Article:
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State will increase highway funding

By Tom Rivers, Editor Posted 27 March 2013 at 12:00 am
Municipality 2012-13 CHIPS 2013-14 CHIPS Increase
Orleans County $1,074,237 $1,289,363 $215,125
Albion (town) $47,867 $61,037 $13,170
Barre $119,891 $153,851 $33,959
Carlton $96,236 $122,806 $26,570
Clarendon $82,748 $105,986 $23,237
Gaines $31,468 $40,103 $8,635
Kendall $52,452 $66,309 $13,856
Murray $56,473 $72,019 $15,546
Ridgeway $91,680 $117,136 $25,455
Shelby $87,085 $111,560 $24,475
Yates $69,554 $88,266 $18,711
Albion (village) $78,686 $99,645 $20,959
Holley $21,400 $26,883 $5,483
Lyndonville $13,706 $17,341 $3,635
Medina $109,669 $137,848 $28,179
Total for all $2,033,158 $2,510,161 $477,002

 

For five years Ed Morgan and other highway superintendents watched the money for road and bridge repairs dwindle in their communities.

The state didn’t increase its share for municipal road and bridge work since the 2008-09 budget. However, the cost of fuel, asphalt and other materials went up, resulting in less highway work on local roads.

“We have been getting more and more desperate,” said Morgan, the Murray highway superintendent.

But that will change with the new state budget, which gives local governments 20.6 percent more state-wide in road maintenance money. State legislators and Gov. Cuomo agreed to a $75 million increase in Consolidated Local Street and Highway Improvement Program, boosting the CHIPS money from $363 million to $438 million.

In Orleans County, the highway funds will go up 23.5 percent, from $2,033,158 to $2,510,161.

“It gives us about 25 percent more money so we can now do 25 percent more work,” Morgan said.

The money doesn’t go quite as far as it used to because of the rising fuel and road material costs, he said.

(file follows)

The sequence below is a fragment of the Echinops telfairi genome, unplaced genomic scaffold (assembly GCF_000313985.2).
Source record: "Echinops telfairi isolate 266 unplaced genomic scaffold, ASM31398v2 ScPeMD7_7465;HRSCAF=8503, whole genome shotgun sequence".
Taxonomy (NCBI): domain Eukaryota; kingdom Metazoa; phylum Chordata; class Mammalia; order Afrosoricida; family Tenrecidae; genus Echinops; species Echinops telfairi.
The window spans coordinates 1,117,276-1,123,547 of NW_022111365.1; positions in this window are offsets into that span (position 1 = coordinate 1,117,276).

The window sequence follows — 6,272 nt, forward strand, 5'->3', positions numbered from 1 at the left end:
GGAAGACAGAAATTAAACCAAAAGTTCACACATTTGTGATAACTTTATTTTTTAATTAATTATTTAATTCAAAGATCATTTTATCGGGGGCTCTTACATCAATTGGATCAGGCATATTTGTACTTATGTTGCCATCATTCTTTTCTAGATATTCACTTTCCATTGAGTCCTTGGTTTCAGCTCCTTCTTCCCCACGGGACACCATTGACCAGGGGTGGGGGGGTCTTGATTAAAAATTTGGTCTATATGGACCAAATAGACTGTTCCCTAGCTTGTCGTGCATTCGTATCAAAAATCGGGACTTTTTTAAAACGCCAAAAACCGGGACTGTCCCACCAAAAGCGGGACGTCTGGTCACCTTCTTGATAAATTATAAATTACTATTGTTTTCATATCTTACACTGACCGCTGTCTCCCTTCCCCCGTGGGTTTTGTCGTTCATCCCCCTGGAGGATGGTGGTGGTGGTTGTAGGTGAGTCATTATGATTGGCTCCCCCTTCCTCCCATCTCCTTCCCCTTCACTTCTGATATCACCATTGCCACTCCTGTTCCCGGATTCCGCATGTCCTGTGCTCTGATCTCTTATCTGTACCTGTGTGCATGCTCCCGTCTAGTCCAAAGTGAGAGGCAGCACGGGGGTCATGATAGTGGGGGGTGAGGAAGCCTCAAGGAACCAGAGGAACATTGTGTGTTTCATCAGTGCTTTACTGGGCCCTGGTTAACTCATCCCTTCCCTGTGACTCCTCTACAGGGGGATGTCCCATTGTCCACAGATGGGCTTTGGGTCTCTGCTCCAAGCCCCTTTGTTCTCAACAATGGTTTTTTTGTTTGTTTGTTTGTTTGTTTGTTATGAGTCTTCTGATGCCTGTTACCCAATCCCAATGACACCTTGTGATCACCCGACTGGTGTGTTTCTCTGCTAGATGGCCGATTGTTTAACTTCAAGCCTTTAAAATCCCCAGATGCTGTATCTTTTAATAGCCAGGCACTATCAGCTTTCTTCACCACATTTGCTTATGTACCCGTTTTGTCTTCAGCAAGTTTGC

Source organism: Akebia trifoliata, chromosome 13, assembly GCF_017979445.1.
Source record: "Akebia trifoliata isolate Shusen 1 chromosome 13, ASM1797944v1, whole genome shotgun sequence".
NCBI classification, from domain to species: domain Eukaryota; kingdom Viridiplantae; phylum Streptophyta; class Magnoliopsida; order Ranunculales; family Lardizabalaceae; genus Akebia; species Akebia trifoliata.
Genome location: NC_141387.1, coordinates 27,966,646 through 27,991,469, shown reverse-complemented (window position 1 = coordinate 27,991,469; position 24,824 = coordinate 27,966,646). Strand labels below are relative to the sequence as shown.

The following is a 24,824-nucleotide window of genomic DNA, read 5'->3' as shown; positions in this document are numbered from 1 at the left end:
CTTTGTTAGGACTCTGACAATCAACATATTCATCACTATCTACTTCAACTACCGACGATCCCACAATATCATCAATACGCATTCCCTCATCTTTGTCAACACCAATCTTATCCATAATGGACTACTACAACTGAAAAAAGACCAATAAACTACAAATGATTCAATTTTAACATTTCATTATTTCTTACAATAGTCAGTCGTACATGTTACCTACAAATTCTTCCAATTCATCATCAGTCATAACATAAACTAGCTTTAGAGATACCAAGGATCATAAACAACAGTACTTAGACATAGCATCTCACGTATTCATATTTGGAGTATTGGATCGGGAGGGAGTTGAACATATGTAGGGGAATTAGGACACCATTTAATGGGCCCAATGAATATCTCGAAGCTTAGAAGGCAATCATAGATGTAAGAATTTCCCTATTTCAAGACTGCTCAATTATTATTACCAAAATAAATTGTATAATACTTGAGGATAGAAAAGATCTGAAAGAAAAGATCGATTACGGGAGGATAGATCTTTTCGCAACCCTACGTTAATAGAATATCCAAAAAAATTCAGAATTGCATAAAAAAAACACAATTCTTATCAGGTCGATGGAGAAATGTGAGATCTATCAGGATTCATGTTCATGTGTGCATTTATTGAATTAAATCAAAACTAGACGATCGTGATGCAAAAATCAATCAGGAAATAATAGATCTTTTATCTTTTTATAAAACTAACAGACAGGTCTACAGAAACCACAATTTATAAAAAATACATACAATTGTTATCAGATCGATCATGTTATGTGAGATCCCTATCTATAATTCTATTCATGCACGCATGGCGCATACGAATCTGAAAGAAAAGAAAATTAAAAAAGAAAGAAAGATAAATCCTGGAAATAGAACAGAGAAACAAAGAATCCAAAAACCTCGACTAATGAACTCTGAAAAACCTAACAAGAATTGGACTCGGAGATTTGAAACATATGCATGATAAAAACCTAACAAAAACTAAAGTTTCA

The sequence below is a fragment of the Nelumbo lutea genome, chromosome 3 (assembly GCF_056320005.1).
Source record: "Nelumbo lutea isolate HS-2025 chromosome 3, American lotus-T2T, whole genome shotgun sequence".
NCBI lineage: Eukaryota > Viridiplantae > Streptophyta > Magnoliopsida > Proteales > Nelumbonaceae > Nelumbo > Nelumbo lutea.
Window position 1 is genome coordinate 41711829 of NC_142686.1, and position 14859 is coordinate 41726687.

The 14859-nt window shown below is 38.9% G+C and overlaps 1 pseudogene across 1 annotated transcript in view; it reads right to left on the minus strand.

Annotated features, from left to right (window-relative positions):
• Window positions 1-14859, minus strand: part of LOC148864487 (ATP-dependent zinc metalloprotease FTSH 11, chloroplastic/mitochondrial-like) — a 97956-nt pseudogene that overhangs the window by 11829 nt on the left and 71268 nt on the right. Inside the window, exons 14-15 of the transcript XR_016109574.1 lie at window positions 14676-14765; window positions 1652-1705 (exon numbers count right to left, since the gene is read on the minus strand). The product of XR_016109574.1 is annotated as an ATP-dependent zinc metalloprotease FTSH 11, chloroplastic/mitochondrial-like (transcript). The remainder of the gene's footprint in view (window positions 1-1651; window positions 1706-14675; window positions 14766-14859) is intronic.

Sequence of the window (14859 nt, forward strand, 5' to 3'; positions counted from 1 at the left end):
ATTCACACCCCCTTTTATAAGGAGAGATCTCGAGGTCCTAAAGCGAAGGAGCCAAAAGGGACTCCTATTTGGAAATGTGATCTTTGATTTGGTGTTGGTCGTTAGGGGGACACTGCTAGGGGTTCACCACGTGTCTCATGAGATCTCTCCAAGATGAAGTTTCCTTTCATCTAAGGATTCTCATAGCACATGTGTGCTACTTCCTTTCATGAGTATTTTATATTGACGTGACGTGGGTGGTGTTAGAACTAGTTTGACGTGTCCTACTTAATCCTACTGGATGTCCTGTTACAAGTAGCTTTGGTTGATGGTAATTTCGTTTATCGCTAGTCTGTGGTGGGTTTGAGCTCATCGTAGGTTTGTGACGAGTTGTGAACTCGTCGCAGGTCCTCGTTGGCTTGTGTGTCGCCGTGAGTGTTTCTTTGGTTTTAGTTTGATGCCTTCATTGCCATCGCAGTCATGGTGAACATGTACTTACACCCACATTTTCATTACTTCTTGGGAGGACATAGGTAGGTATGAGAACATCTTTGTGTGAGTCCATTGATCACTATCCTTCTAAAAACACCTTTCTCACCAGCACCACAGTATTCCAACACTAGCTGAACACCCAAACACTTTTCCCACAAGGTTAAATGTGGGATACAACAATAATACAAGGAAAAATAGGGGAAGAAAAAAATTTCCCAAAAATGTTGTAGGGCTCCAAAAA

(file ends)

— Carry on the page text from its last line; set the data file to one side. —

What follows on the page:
Morgan and other highway superintendents showed up in mass in Albany earlier this month, lobbying for the CHIPS increase. He said the highway leaders will keep pressing the case in the future. He wants to see the state to gradually increase the CHIPS each year, rather than going years with the same funding level.

Towns, villages and counties are limited in their ability to make up for frozen state aid with local dollars because the state imposed a property tax cap on localities. That cap aims to prevent property taxes from going up more than 2 percent a year. That has been a challenge locally, Morgan noted, when the state didn’t increase its share for road work.

Cuomo praised the CHIPS funding boost in announcement on March 26.

“This budget is about jobs, jobs, jobs, and by investing in rebuilding our state’s transportation infrastructure we are helping to grow local economies and create jobs in all corners of the state,” he said. “During these difficult fiscal times, this $75 million increase in CHIPS funding is a big victory for our state’s localities that will be able to use these much-needed funds to make repairs to local highways, bridges, and roads, and at the same time support job growth and economic development in their communities.”